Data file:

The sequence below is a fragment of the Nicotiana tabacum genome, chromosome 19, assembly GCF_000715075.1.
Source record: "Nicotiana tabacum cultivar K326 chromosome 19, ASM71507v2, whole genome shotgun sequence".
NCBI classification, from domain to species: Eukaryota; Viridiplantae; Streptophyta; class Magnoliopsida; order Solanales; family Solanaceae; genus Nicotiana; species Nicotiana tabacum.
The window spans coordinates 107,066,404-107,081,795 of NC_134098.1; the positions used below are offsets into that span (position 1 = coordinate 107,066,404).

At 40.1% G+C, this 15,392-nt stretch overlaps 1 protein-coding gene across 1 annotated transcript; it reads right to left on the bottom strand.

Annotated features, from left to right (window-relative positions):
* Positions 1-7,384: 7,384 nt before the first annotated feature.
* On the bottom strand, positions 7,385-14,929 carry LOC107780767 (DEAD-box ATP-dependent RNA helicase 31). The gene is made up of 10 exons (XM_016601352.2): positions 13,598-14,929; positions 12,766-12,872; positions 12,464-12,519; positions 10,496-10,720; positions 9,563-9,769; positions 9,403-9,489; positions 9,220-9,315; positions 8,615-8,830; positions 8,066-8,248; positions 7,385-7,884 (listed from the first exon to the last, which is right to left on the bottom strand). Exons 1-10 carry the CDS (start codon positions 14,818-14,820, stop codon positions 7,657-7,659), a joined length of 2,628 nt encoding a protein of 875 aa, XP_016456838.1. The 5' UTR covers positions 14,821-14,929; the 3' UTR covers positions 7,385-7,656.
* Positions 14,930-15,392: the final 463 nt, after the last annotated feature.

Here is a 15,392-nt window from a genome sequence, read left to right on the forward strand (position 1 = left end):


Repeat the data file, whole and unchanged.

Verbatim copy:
The sequence below is a fragment of the Nicotiana tabacum genome, chromosome 19, assembly GCF_000715075.1.
Source record: "Nicotiana tabacum cultivar K326 chromosome 19, ASM71507v2, whole genome shotgun sequence".
NCBI classification, from domain to species: Eukaryota; Viridiplantae; Streptophyta; class Magnoliopsida; order Solanales; family Solanaceae; genus Nicotiana; species Nicotiana tabacum.
The window spans coordinates 107,066,404-107,081,795 of NC_134098.1; the positions used below are offsets into that span (position 1 = coordinate 107,066,404).

At 40.1% G+C, this 15,392-nt stretch overlaps 1 protein-coding gene across 1 annotated transcript; it reads right to left on the bottom strand.

Annotated features, from left to right (window-relative positions):
* Positions 1-7,384: 7,384 nt before the first annotated feature.
* On the bottom strand, positions 7,385-14,929 carry LOC107780767 (DEAD-box ATP-dependent RNA helicase 31). The gene is made up of 10 exons (XM_016601352.2): positions 13,598-14,929; positions 12,766-12,872; positions 12,464-12,519; positions 10,496-10,720; positions 9,563-9,769; positions 9,403-9,489; positions 9,220-9,315; positions 8,615-8,830; positions 8,066-8,248; positions 7,385-7,884 (listed from the first exon to the last, which is right to left on the bottom strand). Exons 1-10 carry the CDS (start codon positions 14,818-14,820, stop codon positions 7,657-7,659), a joined length of 2,628 nt encoding a protein of 875 aa, XP_016456838.1. The 5' UTR covers positions 14,821-14,929; the 3' UTR covers positions 7,385-7,656.
* Positions 14,930-15,392: the final 463 nt, after the last annotated feature.

Here is a 15,392-nt window from a genome sequence, read left to right on the forward strand (position 1 = left end):